Cookies on this website
We use cookies to ensure that we give you the best experience on our website. If you click 'Continue' we'll assume that you are happy to receive all cookies and you won't see this message again. Click 'Find out more' for information on how to change your cookie settings.

Four simple methods for assessing mood disorders were examined in a cohort of stroke patients: the Beck Depression Inventory; a visual analogue mood scale; a nurses' depression rating; and a carers' depression rating. None of the measures was entirely satisfactory, either because of inaccuracy when compared to a standardized psychiatric interview, or because of low response rates. A review of their case records showed that the patients' general practitioners were aware of nearly all those with severe persistent mood disorders. The implications of these findings for clinical practice are discussed. ©1989 British Geriatrics Society.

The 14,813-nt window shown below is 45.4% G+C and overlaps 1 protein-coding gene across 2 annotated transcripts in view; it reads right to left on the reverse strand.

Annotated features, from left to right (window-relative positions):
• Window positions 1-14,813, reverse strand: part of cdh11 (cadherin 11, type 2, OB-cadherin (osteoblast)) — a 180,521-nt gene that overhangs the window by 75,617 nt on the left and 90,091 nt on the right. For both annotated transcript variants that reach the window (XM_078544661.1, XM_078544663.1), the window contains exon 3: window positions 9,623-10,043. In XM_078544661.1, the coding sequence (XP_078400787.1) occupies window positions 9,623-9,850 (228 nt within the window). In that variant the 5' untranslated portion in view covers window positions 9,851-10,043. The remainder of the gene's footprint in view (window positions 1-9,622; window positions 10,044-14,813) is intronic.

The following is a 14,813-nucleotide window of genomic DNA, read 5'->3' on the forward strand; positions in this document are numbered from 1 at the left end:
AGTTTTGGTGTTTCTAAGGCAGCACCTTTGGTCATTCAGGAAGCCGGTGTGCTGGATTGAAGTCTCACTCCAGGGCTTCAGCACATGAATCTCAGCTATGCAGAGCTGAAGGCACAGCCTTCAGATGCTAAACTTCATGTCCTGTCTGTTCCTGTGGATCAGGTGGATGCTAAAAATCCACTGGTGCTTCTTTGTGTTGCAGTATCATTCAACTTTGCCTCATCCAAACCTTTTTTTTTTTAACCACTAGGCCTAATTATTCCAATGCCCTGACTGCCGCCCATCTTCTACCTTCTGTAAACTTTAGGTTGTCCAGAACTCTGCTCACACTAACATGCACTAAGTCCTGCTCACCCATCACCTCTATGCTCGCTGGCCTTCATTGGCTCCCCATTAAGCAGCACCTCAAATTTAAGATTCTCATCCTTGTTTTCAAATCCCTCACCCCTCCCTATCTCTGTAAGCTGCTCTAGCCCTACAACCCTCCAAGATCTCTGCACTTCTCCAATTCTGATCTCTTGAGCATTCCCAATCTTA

Original publication

DOI

10.1093/ageing/18.6.371

Type

Journal article

Journal

Age and Ageing

Publication Date

01/11/1989

Volume

18

Pages

371 - 379